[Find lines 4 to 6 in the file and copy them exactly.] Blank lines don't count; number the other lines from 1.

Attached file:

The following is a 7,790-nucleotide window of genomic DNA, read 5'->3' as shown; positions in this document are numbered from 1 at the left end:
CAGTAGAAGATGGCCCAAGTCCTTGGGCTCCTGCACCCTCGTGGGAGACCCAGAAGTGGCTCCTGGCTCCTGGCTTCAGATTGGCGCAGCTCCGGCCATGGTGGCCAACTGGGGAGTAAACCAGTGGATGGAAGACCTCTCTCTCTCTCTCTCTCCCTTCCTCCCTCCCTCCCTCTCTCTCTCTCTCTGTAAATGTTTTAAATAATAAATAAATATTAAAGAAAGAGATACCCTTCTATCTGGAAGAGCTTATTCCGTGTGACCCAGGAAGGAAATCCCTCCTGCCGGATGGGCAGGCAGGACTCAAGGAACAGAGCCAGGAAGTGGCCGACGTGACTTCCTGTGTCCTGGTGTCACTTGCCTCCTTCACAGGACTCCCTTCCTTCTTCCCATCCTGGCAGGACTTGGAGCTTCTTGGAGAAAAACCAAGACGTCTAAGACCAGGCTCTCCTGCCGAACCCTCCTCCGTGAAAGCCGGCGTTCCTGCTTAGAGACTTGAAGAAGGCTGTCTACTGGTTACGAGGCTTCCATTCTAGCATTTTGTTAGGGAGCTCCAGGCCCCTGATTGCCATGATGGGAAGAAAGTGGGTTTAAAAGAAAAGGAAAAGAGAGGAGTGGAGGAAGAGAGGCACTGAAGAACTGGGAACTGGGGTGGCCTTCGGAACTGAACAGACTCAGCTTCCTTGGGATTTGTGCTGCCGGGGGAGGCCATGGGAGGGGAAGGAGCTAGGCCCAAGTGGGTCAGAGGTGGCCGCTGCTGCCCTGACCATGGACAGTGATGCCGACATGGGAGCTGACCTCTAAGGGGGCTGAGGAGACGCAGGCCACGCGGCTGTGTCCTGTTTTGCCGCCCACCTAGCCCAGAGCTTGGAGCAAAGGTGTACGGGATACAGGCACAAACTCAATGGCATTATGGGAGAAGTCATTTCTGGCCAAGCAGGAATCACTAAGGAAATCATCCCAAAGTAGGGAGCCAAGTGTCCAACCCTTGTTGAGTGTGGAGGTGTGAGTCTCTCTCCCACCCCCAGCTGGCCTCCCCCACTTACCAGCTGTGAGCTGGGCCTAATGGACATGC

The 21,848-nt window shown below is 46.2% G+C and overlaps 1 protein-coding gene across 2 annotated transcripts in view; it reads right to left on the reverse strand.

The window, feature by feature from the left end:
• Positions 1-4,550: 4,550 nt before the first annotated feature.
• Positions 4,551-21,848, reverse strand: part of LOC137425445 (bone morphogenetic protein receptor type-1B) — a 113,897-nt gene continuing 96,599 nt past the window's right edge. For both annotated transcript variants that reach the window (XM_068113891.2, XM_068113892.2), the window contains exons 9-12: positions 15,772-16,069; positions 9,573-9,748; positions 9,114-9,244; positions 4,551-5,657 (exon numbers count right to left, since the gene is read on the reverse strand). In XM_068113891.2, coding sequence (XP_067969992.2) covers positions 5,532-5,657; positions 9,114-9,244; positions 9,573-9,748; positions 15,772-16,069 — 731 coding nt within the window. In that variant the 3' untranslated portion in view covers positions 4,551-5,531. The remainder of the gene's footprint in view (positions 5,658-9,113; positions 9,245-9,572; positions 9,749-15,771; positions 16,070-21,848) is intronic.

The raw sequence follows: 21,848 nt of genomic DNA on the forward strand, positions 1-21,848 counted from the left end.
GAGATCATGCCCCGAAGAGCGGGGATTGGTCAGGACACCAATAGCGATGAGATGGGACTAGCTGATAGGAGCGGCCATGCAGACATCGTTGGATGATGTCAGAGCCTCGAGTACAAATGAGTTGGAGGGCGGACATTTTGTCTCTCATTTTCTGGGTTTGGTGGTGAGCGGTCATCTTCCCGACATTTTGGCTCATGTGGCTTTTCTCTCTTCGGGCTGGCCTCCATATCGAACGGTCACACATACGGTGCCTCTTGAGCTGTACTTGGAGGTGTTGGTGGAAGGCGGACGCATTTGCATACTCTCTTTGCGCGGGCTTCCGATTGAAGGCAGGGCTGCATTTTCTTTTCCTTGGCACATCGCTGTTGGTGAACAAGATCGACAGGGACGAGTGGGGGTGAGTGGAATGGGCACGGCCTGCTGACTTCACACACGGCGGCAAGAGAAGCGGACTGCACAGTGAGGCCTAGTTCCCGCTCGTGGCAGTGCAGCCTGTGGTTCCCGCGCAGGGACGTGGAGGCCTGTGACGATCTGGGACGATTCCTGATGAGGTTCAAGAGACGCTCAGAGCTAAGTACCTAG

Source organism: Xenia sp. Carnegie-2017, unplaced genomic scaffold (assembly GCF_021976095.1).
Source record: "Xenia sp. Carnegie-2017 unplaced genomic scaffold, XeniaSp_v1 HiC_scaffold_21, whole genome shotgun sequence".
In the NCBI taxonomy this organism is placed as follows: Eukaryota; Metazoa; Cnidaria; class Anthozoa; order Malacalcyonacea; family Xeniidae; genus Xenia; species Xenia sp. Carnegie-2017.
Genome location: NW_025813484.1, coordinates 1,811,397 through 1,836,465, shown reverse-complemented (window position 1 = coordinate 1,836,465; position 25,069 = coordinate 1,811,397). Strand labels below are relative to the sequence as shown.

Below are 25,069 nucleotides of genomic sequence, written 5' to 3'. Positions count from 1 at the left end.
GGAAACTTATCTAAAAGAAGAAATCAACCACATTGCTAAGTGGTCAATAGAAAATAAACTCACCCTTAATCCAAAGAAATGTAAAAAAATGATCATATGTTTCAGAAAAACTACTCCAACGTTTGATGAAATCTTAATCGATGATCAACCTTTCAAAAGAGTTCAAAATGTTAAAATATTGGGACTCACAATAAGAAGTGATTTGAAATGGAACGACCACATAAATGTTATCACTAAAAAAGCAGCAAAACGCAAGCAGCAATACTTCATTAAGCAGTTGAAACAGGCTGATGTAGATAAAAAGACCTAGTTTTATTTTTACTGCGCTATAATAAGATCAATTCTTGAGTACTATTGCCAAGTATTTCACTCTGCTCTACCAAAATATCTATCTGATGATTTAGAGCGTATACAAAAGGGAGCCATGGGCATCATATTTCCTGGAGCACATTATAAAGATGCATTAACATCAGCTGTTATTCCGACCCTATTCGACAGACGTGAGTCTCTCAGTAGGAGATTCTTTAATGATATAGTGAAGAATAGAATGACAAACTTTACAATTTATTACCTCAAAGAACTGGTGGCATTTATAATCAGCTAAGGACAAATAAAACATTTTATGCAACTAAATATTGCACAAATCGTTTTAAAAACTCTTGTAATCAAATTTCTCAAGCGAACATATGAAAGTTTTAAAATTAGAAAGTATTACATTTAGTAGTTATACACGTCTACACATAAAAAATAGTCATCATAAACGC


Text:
The window, feature by feature from the left end:
• Positions 1-4,550: 4,550 nt before the first annotated feature.
• Positions 4,551-21,848, reverse strand: part of LOC137425445 (bone morphogenetic protein receptor type-1B) — a 113,897-nt gene continuing 96,599 nt past the window's right edge. For both annotated transcript variants that reach the window (XM_068113891.2, XM_068113892.2), the window contains exons 9-12: positions 15,772-16,069; positions 9,573-9,748; positions 9,114-9,244; positions 4,551-5,657 (exon numbers count right to left, since the gene is read on the reverse strand). In XM_068113891.2, coding sequence (XP_067969992.2) covers positions 5,532-5,657; positions 9,114-9,244; positions 9,573-9,748; positions 15,772-16,069 — 731 coding nt within the window. In that variant the 3' untranslated portion in view covers positions 4,551-5,531. The remainder of the gene's footprint in view (positions 5,658-9,113; positions 9,245-9,572; positions 9,749-15,771; positions 16,070-21,848) is intronic.